Iqbal advocated ijtihad. Ijithad in its literal meaning means ‘to exert’. In classical Islamic terminology, ijtihad has always been understood as exerting with a view to form an independent judgement on a legal question. However, Iqbal transforms its meaning into a principle of movement in the social structure of Islam. Iqbal believed Muslims need to adopt their lives in accordance with the principle of permanence and change. Some principles are eternal which regulate a society’s collective life and give it a foothold in a world of permanent change. But once eternal principles are understood to exclude all possibilities of change, which Iqbal saw as one of the greatest signs of God, they tend to ‘immobilize what is essentially mobile in its nature’. Iqbal saw the immobility of Islam during the last six hundred years as one of the main causes for the decay of Muslims. Iqbal viewed change as ‘real’ and realized that shariah, as formed by the four main schools of Islam law 1,000 years ago, is not fully applicable in modern times.

Iqbal writes:

‘The question of cultural reform among the Muslims is in fact a religious question, because there is no aspect of our cultural life which can be separated from religion. However, because of the occurrence of a magnificent revolution in the conditions of modern living, certain new cultural needs have emerged. It has therefore become necessary that the decisions made by the old jurists, the collection of which is generally known as the Islamic Shariah, requires a review. The decisions delivered by the former jurists from time to time on the basis of the broad principles of the Qur’an and the Traditions, were indeed appropriate and practical for those specific times, but these are not completely applicable to the needs and requirements of the present times’.

Iqbal further elaborates his view, in the sixth chapter of his famous book, Reconstruction of Religious Thought in Islam, and describes the closing of the door of ijtihad as a grave mistake, suggesting that the crystallisation of legal thought in Islam, partly caused by intellectual laziness, turns scholars into idols.

Modern Islam is not to be restricted by unnecessary surrender of intellectual independence.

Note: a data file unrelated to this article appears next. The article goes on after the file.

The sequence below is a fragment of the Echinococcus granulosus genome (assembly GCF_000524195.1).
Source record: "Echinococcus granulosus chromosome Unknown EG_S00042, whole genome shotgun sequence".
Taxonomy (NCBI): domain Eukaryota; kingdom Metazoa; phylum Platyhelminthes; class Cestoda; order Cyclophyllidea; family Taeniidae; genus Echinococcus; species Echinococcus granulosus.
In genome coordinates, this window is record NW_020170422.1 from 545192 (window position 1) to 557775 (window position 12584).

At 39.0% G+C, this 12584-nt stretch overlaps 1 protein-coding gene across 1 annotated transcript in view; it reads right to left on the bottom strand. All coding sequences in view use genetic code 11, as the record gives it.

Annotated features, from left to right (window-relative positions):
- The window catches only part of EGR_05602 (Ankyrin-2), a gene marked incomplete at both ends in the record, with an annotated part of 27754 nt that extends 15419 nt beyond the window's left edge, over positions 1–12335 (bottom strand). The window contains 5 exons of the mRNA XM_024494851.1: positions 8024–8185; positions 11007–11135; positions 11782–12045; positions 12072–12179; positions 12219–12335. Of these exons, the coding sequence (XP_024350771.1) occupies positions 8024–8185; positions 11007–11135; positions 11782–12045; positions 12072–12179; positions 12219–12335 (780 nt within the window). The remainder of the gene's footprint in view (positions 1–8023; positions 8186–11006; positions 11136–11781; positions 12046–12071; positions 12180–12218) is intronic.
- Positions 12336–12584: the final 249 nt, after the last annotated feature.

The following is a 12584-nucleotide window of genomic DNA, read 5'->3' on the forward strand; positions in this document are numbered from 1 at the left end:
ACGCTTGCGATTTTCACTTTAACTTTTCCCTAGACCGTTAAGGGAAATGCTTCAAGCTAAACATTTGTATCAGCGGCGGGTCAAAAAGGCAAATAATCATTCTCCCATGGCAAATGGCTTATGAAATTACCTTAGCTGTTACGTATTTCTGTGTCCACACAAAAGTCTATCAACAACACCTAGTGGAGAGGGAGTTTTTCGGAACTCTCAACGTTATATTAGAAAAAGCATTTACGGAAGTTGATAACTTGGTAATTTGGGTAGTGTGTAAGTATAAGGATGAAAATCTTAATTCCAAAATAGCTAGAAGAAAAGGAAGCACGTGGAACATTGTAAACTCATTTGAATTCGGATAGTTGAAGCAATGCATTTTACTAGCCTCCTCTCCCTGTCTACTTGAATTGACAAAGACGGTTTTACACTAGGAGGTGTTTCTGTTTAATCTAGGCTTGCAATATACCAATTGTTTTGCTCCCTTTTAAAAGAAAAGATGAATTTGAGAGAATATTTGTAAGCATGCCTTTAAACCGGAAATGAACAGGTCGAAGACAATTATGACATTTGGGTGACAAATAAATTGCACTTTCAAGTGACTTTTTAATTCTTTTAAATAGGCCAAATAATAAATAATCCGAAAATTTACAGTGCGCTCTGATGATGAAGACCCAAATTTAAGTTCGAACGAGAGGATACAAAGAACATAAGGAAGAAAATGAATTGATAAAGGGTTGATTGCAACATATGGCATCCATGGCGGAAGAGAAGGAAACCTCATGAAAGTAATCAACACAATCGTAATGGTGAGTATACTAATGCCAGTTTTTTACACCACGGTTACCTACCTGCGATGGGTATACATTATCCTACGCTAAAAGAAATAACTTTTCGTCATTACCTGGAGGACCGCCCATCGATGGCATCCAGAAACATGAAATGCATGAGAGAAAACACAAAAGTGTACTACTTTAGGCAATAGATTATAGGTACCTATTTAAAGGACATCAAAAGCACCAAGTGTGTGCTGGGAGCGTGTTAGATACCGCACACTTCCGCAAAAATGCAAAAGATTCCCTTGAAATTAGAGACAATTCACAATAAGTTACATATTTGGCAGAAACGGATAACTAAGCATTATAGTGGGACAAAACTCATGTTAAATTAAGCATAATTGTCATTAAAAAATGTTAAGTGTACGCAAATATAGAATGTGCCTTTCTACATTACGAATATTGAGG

But, even Iqbal realised that the process of ijtihad, or modern reinterpretation of Islamic Law requires a huge magnitude of work which would require great Islamic scholars with exceptional understanding of the Quran and Hadith as well as the challenges of modern times.

Has the Muslim world produced scholars who can fulfil this task? It certainly is hard to answer with a positive yes. For now, not even the will seems to be there. Islamic scholars, even today, generally tend to agree that taqleed – following the classical Islamic authorities – in every aspect of life is the way forward for Muslims.

However, if one deeply reflects on the conditions of modern life and the religious/ideological dilemmas facing Muslims today, one is forced to conclude that some sort of reformation is necessary. The phrase ‘Islamic Reformation’ may have a nice sound to it in the West but does not echo well in the Muslim world.

Muslims see their religion as a religion for all times with no need for man-made amendments and refinements. Therefore, advocating a reformation of Muslim thought or a reconstruction of religious thought in Islam, as Iqbal puts it, may resonate better with the Muslims of today. But will Muslims be able to reconstruct their religious thought? Will the doors of ijtihad reopen? Will the Muslim world find a bridge between modernity and tradition? These are all important questions which need be addressed by adherents of Islam and should not be left to Islamophobes.


Khushnood Ahmed is a 3rd year student of Business Management at London Metropolitan University. (Twitter: @Khushi7Ahmed)